Again, the second supposed news headline is telling whoever its readers are, that the Hon Speaker Tonye Harry has abandoned the serious business of lawmaking for which his constituency sent him to the State House and for which Rivers People made him Speaker, and taken to the recruitment of thugs to scare his accuser, Tonye Harry, son of late Chief Marshal Harry. May be because the latter accused him of having a hand in the kidnap of the mother of the former Governor, Sir Celestine Omehia.
The write up also alleged that the Speaker had already committed N.5 million into the project. The article obviously presented the allegation made against the speaker before the Truth and Reconciliation Commission as if it was an established fact proved beyond reasonable doubt. Recently too, one of the Port Harcourt based local tabloids, Envoy made allegations of frand against a Rivers State lawmaker, Hon. Olari Brown in four different editions without substantiating the claim. Such reports can inflame passion. They run contrary to the overall objective of journalism. Any report that ignores facts is junk journalism and does not represent the interest of the public.
Junk must not be packaged as an integral part of journalism. Social Responsibility must be given an overriding consideration above any form of economic and political gains in the efforts to disseminate information.
Journalism is a noble and honourable profession and should not be allowed to be hijacked by ignoble and dishonourable people in the name of politics.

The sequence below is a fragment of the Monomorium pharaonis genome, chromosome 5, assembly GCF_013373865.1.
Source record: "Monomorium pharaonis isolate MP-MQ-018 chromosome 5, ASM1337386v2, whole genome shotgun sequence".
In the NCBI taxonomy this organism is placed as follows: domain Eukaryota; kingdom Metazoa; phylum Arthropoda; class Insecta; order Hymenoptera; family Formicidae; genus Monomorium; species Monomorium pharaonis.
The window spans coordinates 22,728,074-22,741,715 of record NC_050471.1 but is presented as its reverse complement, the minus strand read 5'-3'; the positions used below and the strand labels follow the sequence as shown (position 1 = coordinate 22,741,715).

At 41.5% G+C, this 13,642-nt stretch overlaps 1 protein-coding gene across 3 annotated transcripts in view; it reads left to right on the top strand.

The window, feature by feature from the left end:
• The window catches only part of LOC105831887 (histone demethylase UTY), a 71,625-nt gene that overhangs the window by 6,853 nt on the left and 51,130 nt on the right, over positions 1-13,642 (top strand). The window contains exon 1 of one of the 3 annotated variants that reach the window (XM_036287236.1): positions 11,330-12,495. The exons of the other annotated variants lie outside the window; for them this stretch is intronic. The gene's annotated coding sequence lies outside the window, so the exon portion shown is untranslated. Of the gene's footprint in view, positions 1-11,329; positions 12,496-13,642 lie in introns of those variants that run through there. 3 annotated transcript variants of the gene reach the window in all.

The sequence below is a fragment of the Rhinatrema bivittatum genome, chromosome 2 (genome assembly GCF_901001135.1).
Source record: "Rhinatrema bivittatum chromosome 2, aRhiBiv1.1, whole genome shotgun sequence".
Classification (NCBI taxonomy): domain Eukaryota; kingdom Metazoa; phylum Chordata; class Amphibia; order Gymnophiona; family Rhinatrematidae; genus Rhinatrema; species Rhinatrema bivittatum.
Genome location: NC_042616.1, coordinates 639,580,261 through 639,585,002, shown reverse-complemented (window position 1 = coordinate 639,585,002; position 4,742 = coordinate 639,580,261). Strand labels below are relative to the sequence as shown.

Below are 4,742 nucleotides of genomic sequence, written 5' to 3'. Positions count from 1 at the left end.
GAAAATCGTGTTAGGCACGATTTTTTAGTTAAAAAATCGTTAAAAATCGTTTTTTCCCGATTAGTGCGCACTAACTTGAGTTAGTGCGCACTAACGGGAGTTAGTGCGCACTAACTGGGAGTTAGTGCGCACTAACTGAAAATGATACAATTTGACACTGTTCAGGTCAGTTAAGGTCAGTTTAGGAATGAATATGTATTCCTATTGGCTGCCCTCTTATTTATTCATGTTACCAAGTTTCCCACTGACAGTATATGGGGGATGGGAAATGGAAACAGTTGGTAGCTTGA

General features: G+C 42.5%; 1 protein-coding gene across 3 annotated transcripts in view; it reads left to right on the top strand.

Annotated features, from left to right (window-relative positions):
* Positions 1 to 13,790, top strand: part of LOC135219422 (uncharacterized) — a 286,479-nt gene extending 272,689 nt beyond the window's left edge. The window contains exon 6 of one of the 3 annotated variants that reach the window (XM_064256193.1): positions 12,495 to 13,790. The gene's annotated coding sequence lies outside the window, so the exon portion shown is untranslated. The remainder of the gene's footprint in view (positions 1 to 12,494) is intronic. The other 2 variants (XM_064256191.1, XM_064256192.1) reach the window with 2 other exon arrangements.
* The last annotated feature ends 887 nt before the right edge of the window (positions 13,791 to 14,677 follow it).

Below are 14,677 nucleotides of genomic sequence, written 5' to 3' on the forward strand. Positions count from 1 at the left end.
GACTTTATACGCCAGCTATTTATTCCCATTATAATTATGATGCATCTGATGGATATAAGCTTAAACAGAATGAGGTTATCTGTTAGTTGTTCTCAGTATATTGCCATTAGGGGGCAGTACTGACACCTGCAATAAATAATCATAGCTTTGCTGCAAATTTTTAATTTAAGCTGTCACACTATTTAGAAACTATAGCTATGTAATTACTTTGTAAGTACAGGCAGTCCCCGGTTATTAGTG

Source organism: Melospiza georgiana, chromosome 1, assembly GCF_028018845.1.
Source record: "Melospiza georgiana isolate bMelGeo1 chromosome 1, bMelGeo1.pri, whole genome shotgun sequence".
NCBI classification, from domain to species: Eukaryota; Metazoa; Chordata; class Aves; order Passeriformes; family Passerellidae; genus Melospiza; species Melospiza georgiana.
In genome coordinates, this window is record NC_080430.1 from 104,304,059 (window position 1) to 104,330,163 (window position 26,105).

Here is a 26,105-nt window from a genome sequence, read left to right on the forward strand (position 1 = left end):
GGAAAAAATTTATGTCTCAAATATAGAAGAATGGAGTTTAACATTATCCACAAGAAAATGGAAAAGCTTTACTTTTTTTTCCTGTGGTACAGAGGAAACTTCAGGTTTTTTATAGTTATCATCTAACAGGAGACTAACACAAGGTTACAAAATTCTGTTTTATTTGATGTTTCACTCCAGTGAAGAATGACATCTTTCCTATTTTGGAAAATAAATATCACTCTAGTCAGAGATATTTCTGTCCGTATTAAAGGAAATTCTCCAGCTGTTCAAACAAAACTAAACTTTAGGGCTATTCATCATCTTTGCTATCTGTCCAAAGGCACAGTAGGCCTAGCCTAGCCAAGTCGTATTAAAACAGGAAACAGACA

Chukwu is a media consultant based in Port Harcourt.
Ahead 2027: Pro-Tinubu Group Sets Up Structures In APC
The Mandate Movement (TMM), a pro-President Bola Tinubu group in the All Progressives Congress (APC), has set up 37 structures in a bid to enlarge its membership base across the country.
The structures consist of the 36 states and the Federal Capital Territory (FCT) Abuja.
The national leader of the movement, Cardinal James Odunmbaku, made this known in a statement, explaining that the move became necessary for the ease of administration.
Cardinal Odunmbaku, in the statement, noted that this move was a precursor to the preparations for the 2027 general election.
He stressed that the move aims at ensuring that the APC has strong dominance across communities and towns in every part of the country.
He advised those to be appointed as state coordinators to be more effective in mobilising new people into the ruling APC.
The APC chieftain also used the opportunity to appeal to Nigerians to be patient with the President Bola Tinubu’s administration, assuring that the government was taking steps to address the harsh economic challenges.
Benue APC Crisis: Court Sacks Acting State Chairman
The recently suspended Benue State Chairman of the All Progressives Congress (APC), Mr. Austin Agada, has been reinstated by a Makurdi High Court presided over by the Chief Judge of the State, Justice Maurice Ikpambese.